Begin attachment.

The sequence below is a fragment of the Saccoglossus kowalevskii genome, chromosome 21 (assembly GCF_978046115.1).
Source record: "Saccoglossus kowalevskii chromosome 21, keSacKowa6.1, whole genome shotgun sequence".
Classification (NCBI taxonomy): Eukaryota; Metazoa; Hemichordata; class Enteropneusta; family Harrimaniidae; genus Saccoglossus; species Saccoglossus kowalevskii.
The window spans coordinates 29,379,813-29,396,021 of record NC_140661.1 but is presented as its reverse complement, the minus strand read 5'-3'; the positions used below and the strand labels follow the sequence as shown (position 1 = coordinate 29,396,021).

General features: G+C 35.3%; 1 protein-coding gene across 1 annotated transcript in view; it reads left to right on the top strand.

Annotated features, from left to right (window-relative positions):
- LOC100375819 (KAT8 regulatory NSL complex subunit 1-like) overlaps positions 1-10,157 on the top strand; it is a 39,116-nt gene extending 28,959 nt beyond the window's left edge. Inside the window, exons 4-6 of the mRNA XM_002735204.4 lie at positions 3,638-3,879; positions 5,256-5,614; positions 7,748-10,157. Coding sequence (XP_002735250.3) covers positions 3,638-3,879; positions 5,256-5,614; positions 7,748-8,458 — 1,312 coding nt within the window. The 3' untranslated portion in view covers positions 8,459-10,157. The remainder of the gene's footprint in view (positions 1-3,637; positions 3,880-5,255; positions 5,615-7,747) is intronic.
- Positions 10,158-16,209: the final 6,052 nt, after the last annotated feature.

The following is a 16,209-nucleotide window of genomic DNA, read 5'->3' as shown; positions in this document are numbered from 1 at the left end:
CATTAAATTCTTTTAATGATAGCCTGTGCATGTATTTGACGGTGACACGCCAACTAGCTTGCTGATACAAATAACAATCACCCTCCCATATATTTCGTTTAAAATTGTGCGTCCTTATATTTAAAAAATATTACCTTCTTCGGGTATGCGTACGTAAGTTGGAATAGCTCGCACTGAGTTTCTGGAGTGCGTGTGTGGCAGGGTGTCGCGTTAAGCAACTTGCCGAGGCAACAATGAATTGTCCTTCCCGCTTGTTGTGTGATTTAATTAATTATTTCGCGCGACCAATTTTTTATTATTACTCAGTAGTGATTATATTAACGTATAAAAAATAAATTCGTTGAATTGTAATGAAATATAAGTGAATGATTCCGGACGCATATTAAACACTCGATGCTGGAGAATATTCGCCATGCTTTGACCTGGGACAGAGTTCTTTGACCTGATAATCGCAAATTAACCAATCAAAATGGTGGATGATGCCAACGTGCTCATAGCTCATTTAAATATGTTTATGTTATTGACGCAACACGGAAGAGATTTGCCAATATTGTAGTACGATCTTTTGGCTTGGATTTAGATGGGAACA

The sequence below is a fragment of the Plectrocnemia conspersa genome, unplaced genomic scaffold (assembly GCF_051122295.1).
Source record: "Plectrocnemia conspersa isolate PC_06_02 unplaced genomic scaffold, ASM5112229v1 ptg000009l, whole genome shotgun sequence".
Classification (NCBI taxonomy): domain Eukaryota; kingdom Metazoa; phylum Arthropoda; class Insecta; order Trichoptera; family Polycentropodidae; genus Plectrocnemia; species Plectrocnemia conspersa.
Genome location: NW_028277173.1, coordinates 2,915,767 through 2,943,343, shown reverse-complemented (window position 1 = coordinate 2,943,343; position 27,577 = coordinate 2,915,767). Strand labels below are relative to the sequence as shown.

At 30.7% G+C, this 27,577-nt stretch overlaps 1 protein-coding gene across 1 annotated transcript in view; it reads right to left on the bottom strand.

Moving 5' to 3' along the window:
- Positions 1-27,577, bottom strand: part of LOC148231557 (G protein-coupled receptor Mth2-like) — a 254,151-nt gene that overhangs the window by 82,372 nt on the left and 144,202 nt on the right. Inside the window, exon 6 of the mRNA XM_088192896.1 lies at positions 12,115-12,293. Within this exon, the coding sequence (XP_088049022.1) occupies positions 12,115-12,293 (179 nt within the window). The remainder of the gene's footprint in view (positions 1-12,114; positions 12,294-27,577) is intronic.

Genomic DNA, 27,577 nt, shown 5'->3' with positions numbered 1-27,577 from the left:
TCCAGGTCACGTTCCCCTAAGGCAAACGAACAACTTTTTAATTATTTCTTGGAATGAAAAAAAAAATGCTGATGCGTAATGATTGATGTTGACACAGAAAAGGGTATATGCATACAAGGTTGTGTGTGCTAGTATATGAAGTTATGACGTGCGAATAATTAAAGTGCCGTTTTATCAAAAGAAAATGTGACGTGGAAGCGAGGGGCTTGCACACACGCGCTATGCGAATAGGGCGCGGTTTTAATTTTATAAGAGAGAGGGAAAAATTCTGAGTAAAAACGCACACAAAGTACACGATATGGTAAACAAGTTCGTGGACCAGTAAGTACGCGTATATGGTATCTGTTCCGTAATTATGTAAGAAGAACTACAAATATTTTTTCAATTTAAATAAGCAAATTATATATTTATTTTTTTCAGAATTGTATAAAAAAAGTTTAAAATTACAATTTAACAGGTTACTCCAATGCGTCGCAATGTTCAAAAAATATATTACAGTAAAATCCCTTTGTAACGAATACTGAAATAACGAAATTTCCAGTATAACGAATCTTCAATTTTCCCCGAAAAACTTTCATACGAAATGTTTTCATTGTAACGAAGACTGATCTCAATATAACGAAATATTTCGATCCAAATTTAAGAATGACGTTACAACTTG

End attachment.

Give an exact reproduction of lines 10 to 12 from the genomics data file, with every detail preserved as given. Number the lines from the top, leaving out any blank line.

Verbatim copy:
CATTAAATTCTTTTAATGATAGCCTGTGCATGTATTTGACGGTGACACGCCAACTAGCTTGCTGATACAAATAACAATCACCCTCCCATATATTTCGTTTAAAATTGTGCGTCCTTATATTTAAAAAATATTACCTTCTTCGGGTATGCGTACGTAAGTTGGAATAGCTCGCACTGAGTTTCTGGAGTGCGTGTGTGGCAGGGTGTCGCGTTAAGCAACTTGCCGAGGCAACAATGAATTGTCCTTCCCGCTTGTTGTGTGATTTAATTAATTATTTCGCGCGACCAATTTTTTATTATTACTCAGTAGTGATTATATTAACGTATAAAAAATAAATTCGTTGAATTGTAATGAAATATAAGTGAATGATTCCGGACGCATATTAAACACTCGATGCTGGAGAATATTCGCCATGCTTTGACCTGGGACAGAGTTCTTTGACCTGATAATCGCAAATTAACCAATCAAAATGGTGGATGATGCCAACGTGCTCATAGCTCATTTAAATATGTTTATGTTATTGACGCAACACGGAAGAGATTTGCCAATATTGTAGTACGATCTTTTGGCTTGGATTTAGATGGGAACA

The sequence below is a fragment of the Plectrocnemia conspersa genome, unplaced genomic scaffold (assembly GCF_051122295.1).
Source record: "Plectrocnemia conspersa isolate PC_06_02 unplaced genomic scaffold, ASM5112229v1 ptg000009l, whole genome shotgun sequence".